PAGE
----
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This statue commemorates Miami Dolphins Hall-of-Fame quarterback Dan Marino (1961-). Born in the Steel City, he attended the University of Pittsburgh before the Miami Dolphins selected him with the twenty-seventh overall pick in the 1983 NFL Draft. Ultimately, Marino spent his entire seventeen-year NFL career with the organization. In that time, he established himself as one of the greatest to ever play the quarterback position. During his career, Marino led the league in passing yards five times and touchdown passes three times. He threw for 3,000 or more yards thirteen times, surpassing 4,000 yards in six of them. Marino’s best year was 1984, when he became the first quarterback in NFL history to throw for more than 5,000 yards and forty touchdowns in a season. That year, Marino piloted the Dolphins to an AFC East title, a victory in the AFC Championship Game, and an appearance in Super Bowl XIX, collecting the NFL’s Most Valuable Player Award along the way. Following the 1999 season, the nine-time Pro Bowler and three-time First-Team All-Pro selection retired, finishing his career with 61,361 passing yards and 420 touchdowns. He was inducted into the Pro Football Hall of Fame in 2005 in his first year of eligibility. On the evening of September 17, 2000, during halftime of their nationally-televised game with the Baltimore Ravens, the Dolphins retired Marino’s jersey number and unveiled a statue of him to be permanently placed outside Pro Player Stadium (now Hard Rock Stadium). Designed by Colorado-based artist George Lundeen, the life-sized bronze sculpture depicts the longtime Dolphins signal-caller saluting fans. Dressed in his uniform and sporting a large grin, he grasps his helmet with his left hand while his right holds high a football.


  • Sky, World, Cloud, Urban design
  • Hand, Sky, Sculpture, Smile
  • Footwear, Sports uniform, Helmet, Football equipment

Daniel Constantine Marino, Jr. was born on September 15, 1961 in Pittsburgh, Pennsylvania. The only son of Daniel Marino, a truck driver for the Pittsburgh Post-Gazette, and Veronica (Kolczynski) Marino, he grew up with his two younger sisters, Cindi and Debbie, in the city’s South Oakland neighborhood. Marino attended nearby St. Regis Catholic Elementary School before enrolling at Pittsburgh’s Central Catholic High School, where he starred on the school’s baseball and football teams. Although the Kansas City Royals selected him in the fourth round of the 1979 Major League Baseball Draft, he decided to play football at the collegiate level and enrolled at the University of Pittsburgh, mere blocks from his family’s home. A four-year starter at quarterback, Marino led the Panthers to three straight eleven-win seasons, setting school records along the way. His most memorable collegiate moment came in the 1982 Sugar Bowl, when he threw a thirty-three-yard, game-winning touchdown pass with less than a minute to go in regulation to defeat the Georgia Bulldogs.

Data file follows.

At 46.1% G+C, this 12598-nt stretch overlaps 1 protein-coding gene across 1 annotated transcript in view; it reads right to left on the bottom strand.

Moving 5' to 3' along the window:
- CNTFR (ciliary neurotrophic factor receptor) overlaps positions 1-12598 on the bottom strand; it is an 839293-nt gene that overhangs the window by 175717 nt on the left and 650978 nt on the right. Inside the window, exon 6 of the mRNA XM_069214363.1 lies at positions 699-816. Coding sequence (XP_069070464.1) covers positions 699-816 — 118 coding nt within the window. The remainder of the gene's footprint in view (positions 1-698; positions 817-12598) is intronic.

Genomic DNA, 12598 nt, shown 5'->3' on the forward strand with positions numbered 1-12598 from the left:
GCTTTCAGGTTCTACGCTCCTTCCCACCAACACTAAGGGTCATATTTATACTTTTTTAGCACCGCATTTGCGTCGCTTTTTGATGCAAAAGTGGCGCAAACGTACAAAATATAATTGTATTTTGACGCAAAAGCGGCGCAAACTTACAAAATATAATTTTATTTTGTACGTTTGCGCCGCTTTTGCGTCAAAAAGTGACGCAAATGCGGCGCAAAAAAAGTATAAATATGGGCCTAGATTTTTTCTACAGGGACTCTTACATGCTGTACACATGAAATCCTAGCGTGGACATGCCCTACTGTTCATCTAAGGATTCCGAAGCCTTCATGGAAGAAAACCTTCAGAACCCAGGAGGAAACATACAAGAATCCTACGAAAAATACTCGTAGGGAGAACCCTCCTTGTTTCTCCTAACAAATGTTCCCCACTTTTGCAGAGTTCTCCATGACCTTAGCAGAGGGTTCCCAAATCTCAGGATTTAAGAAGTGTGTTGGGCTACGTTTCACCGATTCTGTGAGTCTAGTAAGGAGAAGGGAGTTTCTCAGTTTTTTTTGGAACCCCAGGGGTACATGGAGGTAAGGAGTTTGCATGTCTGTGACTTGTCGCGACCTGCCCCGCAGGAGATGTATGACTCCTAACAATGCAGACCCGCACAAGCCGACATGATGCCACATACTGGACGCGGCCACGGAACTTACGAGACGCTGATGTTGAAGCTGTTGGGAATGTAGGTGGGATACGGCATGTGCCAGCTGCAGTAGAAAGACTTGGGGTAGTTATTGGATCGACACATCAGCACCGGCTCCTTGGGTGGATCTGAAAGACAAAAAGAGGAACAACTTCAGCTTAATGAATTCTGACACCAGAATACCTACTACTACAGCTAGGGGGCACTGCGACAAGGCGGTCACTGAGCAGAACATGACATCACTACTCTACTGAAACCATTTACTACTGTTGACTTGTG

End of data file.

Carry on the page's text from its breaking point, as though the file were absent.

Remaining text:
After his senior season at Pitt, the Miami Dolphins selected Marino with the twenty-seventh overall pick in the 1983 NFL Draft. Ultimately, he spent his entire seventeen-year NFL career with the organization. In that time, Marino established himself as one of the greatest to ever play the quarterback position. During his career, he led the league in passing yards five times and touchdown passes three times. Marino threw for 3,000 or more yards thirteen times, surpassing 4,000 yards in six of them. His best year was 1984, when he became the first quarterback in NFL history to throw for more than 5,000 yards and forty touchdowns in a season. That year, Marino piloted the Dolphins to an AFC East title, a victory in the AFC Championship Game, and an appearance in Super Bowl XIX, collecting the NFL’s Most Valuable Player Award along the way. Following the 1999 season, the nine-time Pro Bowler and three-time First-Team All-Pro selection retired, finishing his career with 61,361 passing yards and 420 touchdowns. He was inducted into the College Football Hall of Fame in 2003 and the Pro Football Hall of Fame two years later in his first year of eligibility. 

Following his retirement, Marino became an analyst for HBO’s Inside the NFL from 2002 to 2007 and CBS’s The NFL Today from 2002 to 2013. In early 2004, the Dolphins named him senior vice president of football operations, but Marino resigned just three weeks later, citing personal reasons. Ten years later, the organization hired him as a special advisor, a role that he remains in today.

On the evening of September 17, 2000, during halftime of their nationally-televised game with the Baltimore Ravens, the Dolphins retired Marino’s jersey number and unveiled a statue of him to be permanently placed outside Pro Player Stadium (now Hard Rock Stadium). Designed by Colorado-based artist George Lundeen, the life-sized bronze sculpture depicts the longtime Dolphins signal-caller saluting fans. Dressed in his uniform and sporting a large grin, he grasps his helmet with his left hand while his right holds high a football.  

"Dan Marino." Encyclopædia Britannica. Web. 15 July 2021 <https://www.britannica.com/biography/Dan-Marino>.

"Dan Marino." profootballhof.com. Pro Football Hall of Fame. Web. 15 July 2021 <https://www.profootballhof.com/players/dan-marino/>.

Diaz, George. "Plan Your Visit." Orlando Sentinel, August 25, 2005 <https://www.orlandosentinel.com/news/os-xpm-2005-08-26-dolphfans26-story.html>.

Kirsch, George B., Othello Harris, and Claire E. Nolte, eds. Encyclopedia of Ethnicity and Sports in the United States. Westport, CT: Greenwood Press, 2000.

Image Sources(Click to expand)

https://www.thephinsider.com/2020/3/25/21193360/the-dan-marino-invitational-your-miami-dolphins-march-madness-bracket

https://stadiumjourney.com/stadiums/hard-rock-stadium-s67

https://www.britannica.com/biography/Dan-Marino